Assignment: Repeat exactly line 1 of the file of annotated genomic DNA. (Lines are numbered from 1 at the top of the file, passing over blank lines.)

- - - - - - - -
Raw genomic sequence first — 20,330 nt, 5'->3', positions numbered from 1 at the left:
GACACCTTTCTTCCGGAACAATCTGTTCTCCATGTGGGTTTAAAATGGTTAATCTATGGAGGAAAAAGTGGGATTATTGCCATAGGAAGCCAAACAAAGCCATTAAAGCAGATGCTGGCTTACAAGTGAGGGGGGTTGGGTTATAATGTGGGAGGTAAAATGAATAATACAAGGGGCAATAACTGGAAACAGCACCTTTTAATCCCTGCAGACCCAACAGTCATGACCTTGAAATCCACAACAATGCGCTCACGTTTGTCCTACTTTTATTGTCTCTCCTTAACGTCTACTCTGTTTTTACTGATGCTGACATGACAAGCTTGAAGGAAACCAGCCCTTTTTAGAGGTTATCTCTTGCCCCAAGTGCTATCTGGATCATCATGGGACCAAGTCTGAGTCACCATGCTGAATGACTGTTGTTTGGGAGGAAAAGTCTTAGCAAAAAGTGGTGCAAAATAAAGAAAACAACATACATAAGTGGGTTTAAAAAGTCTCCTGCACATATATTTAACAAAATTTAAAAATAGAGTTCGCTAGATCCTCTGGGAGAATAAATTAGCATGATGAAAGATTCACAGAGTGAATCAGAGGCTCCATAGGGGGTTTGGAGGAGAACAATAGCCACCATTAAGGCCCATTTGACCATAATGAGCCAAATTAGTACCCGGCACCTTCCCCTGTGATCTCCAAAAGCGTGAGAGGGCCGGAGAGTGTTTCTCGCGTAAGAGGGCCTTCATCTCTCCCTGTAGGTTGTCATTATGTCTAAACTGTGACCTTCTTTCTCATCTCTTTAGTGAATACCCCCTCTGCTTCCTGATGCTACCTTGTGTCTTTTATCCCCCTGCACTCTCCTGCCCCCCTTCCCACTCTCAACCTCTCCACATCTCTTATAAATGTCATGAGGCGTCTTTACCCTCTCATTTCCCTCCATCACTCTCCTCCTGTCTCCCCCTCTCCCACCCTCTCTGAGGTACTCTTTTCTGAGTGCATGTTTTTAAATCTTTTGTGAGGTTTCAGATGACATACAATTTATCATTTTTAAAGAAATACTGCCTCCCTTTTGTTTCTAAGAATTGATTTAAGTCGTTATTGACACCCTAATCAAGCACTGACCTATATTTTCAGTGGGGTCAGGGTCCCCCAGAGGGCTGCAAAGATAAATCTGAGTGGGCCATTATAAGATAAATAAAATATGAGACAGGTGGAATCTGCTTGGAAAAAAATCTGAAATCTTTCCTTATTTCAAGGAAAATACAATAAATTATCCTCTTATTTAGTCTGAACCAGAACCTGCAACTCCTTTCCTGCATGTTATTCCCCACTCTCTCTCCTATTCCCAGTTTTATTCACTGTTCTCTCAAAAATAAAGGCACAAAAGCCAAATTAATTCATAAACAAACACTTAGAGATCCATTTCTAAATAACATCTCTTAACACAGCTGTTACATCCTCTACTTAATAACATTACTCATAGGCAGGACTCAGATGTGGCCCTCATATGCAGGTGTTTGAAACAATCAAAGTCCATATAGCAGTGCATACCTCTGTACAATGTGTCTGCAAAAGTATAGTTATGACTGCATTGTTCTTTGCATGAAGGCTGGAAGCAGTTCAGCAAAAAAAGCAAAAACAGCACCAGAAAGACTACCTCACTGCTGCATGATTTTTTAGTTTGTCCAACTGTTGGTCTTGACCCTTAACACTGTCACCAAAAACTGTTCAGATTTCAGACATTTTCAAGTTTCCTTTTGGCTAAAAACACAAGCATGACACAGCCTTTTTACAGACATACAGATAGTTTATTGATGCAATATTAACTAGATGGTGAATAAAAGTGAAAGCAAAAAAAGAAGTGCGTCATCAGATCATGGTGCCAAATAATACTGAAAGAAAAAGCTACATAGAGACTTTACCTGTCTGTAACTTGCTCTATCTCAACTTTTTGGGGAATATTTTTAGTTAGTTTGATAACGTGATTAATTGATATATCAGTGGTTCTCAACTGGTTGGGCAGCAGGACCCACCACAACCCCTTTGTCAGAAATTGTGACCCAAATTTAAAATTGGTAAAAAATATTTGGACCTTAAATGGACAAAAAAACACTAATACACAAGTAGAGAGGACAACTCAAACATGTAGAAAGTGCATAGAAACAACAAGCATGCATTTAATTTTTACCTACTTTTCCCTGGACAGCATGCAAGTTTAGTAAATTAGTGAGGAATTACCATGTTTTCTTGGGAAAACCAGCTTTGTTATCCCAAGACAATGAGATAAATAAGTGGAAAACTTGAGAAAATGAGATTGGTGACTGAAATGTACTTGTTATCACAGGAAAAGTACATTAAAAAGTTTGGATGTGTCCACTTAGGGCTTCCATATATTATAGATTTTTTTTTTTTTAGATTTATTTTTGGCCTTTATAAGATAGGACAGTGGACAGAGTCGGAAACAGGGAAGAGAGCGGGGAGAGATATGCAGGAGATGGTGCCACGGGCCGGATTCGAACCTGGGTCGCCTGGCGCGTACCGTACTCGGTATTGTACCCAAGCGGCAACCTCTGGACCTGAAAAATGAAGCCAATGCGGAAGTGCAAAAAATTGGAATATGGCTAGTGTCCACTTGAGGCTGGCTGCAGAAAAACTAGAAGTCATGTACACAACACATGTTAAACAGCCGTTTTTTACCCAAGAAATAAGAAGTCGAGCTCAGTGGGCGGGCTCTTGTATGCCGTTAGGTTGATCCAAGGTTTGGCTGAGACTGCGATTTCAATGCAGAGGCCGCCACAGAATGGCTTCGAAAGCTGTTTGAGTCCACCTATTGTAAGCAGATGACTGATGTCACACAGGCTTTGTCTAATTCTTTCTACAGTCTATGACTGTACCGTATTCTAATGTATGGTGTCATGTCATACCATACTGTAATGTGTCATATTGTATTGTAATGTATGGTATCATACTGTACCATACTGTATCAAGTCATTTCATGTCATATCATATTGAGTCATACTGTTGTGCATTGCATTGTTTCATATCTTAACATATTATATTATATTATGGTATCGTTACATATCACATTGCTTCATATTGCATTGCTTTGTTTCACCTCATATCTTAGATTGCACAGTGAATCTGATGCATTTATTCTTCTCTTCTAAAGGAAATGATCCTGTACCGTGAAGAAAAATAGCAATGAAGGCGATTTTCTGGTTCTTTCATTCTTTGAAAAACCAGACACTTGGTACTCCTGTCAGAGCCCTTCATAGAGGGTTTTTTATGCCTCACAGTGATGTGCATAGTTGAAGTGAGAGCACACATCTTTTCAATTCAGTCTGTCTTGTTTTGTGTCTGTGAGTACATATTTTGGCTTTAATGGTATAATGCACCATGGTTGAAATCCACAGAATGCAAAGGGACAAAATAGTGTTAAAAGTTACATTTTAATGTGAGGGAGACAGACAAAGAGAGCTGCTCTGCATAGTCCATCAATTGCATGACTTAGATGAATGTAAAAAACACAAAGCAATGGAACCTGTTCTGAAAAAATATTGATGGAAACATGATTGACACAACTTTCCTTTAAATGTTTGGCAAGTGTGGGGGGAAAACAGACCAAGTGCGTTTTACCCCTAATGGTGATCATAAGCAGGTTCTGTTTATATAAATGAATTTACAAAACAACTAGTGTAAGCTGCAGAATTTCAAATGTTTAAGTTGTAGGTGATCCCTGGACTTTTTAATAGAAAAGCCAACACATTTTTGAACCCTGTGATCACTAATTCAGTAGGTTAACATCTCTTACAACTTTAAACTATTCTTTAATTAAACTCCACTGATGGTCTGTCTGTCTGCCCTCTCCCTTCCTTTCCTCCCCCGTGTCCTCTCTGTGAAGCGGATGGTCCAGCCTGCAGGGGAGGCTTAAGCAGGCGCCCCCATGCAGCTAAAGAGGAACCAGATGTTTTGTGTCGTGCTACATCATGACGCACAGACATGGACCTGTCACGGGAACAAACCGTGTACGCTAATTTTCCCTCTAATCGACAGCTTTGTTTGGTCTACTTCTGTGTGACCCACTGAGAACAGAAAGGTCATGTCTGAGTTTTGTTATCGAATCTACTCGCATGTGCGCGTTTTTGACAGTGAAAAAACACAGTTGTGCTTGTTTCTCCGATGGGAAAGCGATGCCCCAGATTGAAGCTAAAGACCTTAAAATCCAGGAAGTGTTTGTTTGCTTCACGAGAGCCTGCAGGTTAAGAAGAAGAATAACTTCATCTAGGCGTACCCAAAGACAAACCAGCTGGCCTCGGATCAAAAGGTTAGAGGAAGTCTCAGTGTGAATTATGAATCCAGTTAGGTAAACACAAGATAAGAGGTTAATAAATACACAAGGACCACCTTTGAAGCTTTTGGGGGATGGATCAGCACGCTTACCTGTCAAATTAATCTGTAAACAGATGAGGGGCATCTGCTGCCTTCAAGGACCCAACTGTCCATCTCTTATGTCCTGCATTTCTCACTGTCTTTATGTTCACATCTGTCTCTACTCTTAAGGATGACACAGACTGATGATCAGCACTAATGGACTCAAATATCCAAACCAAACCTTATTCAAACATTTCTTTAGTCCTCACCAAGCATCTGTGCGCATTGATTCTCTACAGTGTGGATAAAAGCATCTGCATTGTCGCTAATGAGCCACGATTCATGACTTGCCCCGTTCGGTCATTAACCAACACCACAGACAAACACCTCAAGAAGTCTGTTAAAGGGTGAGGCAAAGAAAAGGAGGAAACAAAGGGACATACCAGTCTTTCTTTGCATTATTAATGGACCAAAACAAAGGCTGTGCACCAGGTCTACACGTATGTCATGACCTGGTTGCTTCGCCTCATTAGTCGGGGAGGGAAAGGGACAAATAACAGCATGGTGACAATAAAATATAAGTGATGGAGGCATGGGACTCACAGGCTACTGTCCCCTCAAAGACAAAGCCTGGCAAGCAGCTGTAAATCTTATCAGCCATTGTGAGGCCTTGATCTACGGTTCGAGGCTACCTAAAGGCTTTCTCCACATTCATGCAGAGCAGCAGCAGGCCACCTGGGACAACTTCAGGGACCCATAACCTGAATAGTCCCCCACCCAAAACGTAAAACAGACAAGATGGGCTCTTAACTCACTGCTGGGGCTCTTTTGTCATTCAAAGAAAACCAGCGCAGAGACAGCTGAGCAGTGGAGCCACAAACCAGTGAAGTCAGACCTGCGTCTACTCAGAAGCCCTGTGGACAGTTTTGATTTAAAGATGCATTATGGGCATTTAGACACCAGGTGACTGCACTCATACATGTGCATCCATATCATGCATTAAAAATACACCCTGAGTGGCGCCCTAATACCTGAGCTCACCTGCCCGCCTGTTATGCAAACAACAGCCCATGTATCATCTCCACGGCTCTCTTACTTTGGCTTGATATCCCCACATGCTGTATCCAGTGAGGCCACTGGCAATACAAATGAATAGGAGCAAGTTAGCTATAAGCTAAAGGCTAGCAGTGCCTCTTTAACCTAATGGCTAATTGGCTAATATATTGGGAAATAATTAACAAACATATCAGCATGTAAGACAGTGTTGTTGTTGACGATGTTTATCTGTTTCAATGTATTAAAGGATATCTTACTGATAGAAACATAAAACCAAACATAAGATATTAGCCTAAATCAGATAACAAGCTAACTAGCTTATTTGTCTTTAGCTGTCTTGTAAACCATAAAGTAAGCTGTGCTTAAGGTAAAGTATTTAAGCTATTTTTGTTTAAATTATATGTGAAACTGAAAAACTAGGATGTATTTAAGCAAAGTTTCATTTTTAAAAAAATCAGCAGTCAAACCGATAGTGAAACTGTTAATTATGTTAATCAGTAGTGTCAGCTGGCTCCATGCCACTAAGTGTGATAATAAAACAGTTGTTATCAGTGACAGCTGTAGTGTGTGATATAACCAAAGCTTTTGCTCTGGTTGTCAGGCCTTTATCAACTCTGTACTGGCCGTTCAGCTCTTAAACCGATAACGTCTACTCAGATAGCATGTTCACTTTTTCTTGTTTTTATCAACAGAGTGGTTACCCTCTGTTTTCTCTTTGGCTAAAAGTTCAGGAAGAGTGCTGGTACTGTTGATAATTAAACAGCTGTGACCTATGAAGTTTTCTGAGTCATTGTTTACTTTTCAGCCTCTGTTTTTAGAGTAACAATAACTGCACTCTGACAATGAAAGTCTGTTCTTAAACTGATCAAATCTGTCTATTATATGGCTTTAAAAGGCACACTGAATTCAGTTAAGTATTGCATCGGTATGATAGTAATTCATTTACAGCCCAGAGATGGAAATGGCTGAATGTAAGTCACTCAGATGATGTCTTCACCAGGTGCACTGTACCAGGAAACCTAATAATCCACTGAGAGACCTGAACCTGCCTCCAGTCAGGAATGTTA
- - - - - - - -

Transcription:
Raw genomic sequence first — 20,330 nt, 5'->3', positions numbered from 1 at the left: